Previous studies show that individuals’ energy consumption tends to outweigh the technical efficiency gains. Occupancy behavior accounts for about 30% of the variance in overall heating consumption and 50% in cooling consumption. In addition, overall energy savings of 10%–20% due to simple behavioral adjustments are a reasonable expectation. Unfortunately, few studies have focused on the specific cases of behavior in low-income houses, where unique individual energy behavior, demographic, and socio-economic factors come into play. This article investigates energy-related occupancy behavior in low-income families through real-time power, indoor environment, and occupancy presence measurement. Four residential houses with different building envelope materials are used as test-beds. Occupancy behavior includes thermostat schedules, occupancy presence, and major appliance usages. A simulation study is further conducted to show the energy impact of occupancy behavior.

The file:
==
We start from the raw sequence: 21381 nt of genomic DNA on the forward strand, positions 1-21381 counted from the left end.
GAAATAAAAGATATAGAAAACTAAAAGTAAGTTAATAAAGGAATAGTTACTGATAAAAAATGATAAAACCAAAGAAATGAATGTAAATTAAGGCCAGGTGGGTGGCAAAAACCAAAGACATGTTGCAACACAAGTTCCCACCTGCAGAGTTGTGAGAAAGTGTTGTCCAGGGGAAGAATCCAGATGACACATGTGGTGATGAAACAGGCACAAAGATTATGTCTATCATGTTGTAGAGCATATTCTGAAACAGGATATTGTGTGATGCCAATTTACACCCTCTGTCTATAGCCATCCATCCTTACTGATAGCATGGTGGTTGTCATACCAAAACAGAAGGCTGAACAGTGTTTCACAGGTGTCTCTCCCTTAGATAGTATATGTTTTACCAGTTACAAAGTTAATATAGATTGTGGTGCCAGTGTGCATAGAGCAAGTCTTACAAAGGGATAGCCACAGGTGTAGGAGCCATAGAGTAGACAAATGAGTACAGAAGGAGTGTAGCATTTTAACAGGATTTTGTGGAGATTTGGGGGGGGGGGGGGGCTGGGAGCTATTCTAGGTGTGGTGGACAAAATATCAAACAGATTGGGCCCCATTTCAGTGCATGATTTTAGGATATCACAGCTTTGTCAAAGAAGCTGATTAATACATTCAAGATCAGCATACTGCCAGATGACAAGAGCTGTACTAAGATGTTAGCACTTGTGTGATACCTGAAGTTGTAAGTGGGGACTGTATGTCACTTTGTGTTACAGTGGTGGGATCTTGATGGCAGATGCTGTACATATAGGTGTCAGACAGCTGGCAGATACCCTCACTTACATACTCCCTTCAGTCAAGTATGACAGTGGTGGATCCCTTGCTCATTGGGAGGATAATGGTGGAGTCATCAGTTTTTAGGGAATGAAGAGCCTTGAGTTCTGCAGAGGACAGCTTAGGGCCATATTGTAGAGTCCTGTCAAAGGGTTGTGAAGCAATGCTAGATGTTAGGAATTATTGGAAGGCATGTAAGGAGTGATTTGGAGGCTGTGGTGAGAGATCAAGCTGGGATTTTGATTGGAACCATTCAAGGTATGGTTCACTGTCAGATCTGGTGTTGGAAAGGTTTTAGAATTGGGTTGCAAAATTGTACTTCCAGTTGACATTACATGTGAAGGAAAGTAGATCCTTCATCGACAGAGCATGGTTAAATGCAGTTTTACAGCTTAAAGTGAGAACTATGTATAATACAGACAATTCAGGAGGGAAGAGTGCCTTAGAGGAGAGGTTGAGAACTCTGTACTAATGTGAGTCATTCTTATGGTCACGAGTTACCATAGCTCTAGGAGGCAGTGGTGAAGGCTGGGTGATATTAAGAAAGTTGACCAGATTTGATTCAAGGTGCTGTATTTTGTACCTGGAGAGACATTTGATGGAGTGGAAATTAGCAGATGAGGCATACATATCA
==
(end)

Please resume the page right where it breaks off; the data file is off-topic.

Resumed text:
ASJC Scopus subject areas
- Environmental Engineering
- Building and Construction
- Fluid Flow and Transfer Processes